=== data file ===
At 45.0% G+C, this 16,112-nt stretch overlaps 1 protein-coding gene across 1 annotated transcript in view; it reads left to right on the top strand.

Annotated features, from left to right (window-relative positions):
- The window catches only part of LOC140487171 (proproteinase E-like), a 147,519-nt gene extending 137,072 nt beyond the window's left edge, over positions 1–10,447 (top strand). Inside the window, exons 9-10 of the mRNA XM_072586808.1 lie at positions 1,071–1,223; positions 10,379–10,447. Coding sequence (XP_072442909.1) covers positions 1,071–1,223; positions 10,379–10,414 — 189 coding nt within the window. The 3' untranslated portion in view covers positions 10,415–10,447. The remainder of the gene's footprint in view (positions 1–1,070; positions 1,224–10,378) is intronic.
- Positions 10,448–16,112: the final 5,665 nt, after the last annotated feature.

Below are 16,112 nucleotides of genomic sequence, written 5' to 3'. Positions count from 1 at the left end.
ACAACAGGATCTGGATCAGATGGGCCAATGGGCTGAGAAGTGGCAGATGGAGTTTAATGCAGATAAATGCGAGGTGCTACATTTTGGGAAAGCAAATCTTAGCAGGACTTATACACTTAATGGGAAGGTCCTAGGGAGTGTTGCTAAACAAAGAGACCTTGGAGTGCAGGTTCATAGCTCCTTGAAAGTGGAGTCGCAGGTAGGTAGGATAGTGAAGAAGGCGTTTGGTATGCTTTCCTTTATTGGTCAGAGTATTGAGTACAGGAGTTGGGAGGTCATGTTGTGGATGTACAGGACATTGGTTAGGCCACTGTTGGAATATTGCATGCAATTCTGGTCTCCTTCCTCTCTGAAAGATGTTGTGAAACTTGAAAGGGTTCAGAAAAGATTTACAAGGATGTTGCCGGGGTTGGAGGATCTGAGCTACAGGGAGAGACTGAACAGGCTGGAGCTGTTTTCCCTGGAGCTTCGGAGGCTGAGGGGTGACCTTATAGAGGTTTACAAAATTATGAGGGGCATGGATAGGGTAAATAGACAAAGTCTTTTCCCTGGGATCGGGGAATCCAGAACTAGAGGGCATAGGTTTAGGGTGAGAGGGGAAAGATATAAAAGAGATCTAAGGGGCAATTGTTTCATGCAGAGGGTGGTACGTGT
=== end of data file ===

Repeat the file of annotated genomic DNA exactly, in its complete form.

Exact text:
At 45.0% G+C, this 16,112-nt stretch overlaps 1 protein-coding gene across 1 annotated transcript in view; it reads left to right on the top strand.

Annotated features, from left to right (window-relative positions):
- The window catches only part of LOC140487171 (proproteinase E-like), a 147,519-nt gene extending 137,072 nt beyond the window's left edge, over positions 1–10,447 (top strand). Inside the window, exons 9-10 of the mRNA XM_072586808.1 lie at positions 1,071–1,223; positions 10,379–10,447. Coding sequence (XP_072442909.1) covers positions 1,071–1,223; positions 10,379–10,414 — 189 coding nt within the window. The 3' untranslated portion in view covers positions 10,415–10,447. The remainder of the gene's footprint in view (positions 1–1,070; positions 1,224–10,378) is intronic.
- Positions 10,448–16,112: the final 5,665 nt, after the last annotated feature.

Below are 16,112 nucleotides of genomic sequence, written 5' to 3'. Positions count from 1 at the left end.
ACAACAGGATCTGGATCAGATGGGCCAATGGGCTGAGAAGTGGCAGATGGAGTTTAATGCAGATAAATGCGAGGTGCTACATTTTGGGAAAGCAAATCTTAGCAGGACTTATACACTTAATGGGAAGGTCCTAGGGAGTGTTGCTAAACAAAGAGACCTTGGAGTGCAGGTTCATAGCTCCTTGAAAGTGGAGTCGCAGGTAGGTAGGATAGTGAAGAAGGCGTTTGGTATGCTTTCCTTTATTGGTCAGAGTATTGAGTACAGGAGTTGGGAGGTCATGTTGTGGATGTACAGGACATTGGTTAGGCCACTGTTGGAATATTGCATGCAATTCTGGTCTCCTTCCTCTCTGAAAGATGTTGTGAAACTTGAAAGGGTTCAGAAAAGATTTACAAGGATGTTGCCGGGGTTGGAGGATCTGAGCTACAGGGAGAGACTGAACAGGCTGGAGCTGTTTTCCCTGGAGCTTCGGAGGCTGAGGGGTGACCTTATAGAGGTTTACAAAATTATGAGGGGCATGGATAGGGTAAATAGACAAAGTCTTTTCCCTGGGATCGGGGAATCCAGAACTAGAGGGCATAGGTTTAGGGTGAGAGGGGAAAGATATAAAAGAGATCTAAGGGGCAATTGTTTCATGCAGAGGGTGGTACGTGT